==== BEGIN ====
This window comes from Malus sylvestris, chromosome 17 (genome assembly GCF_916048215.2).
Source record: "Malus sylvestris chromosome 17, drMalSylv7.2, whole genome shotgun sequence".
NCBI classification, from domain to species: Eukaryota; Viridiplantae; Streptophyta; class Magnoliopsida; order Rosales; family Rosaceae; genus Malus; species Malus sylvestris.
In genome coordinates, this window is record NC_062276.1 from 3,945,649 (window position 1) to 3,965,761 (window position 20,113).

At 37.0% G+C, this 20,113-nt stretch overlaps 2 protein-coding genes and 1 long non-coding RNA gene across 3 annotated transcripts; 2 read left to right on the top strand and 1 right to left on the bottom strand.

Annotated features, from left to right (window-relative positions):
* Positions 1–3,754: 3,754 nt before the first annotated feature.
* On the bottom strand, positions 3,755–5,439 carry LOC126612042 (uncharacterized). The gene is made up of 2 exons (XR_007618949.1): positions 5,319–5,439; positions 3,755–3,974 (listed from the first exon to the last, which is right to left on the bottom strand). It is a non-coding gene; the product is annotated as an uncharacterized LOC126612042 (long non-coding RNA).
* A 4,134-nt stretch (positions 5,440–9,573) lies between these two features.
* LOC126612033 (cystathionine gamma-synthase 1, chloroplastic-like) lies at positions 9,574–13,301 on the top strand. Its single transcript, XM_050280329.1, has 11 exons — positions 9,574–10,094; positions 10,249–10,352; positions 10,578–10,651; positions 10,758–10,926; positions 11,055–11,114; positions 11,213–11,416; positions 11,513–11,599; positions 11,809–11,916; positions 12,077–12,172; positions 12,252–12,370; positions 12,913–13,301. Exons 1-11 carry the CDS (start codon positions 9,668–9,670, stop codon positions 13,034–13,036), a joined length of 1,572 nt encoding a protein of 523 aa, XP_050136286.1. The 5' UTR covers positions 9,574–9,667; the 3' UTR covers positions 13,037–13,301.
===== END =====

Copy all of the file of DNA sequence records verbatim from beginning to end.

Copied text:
This window comes from Malus sylvestris, chromosome 17 (genome assembly GCF_916048215.2).
Source record: "Malus sylvestris chromosome 17, drMalSylv7.2, whole genome shotgun sequence".
NCBI classification, from domain to species: Eukaryota; Viridiplantae; Streptophyta; class Magnoliopsida; order Rosales; family Rosaceae; genus Malus; species Malus sylvestris.
In genome coordinates, this window is record NC_062276.1 from 3,945,649 (window position 1) to 3,965,761 (window position 20,113).

At 37.0% G+C, this 20,113-nt stretch overlaps 2 protein-coding genes and 1 long non-coding RNA gene across 3 annotated transcripts; 2 read left to right on the top strand and 1 right to left on the bottom strand.

Annotated features, from left to right (window-relative positions):
* Positions 1–3,754: 3,754 nt before the first annotated feature.
* On the bottom strand, positions 3,755–5,439 carry LOC126612042 (uncharacterized). The gene is made up of 2 exons (XR_007618949.1): positions 5,319–5,439; positions 3,755–3,974 (listed from the first exon to the last, which is right to left on the bottom strand). It is a non-coding gene; the product is annotated as an uncharacterized LOC126612042 (long non-coding RNA).
* A 4,134-nt stretch (positions 5,440–9,573) lies between these two features.
* LOC126612033 (cystathionine gamma-synthase 1, chloroplastic-like) lies at positions 9,574–13,301 on the top strand. Its single transcript, XM_050280329.1, has 11 exons — positions 9,574–10,094; positions 10,249–10,352; positions 10,578–10,651; positions 10,758–10,926; positions 11,055–11,114; positions 11,213–11,416; positions 11,513–11,599; positions 11,809–11,916; positions 12,077–12,172; positions 12,252–12,370; positions 12,913–13,301. Exons 1-11 carry the CDS (start codon positions 9,668–9,670, stop codon positions 13,034–13,036), a joined length of 1,572 nt encoding a protein of 523 aa, XP_050136286.1. The 5' UTR covers positions 9,574–9,667; the 3' UTR covers positions 13,037–13,301.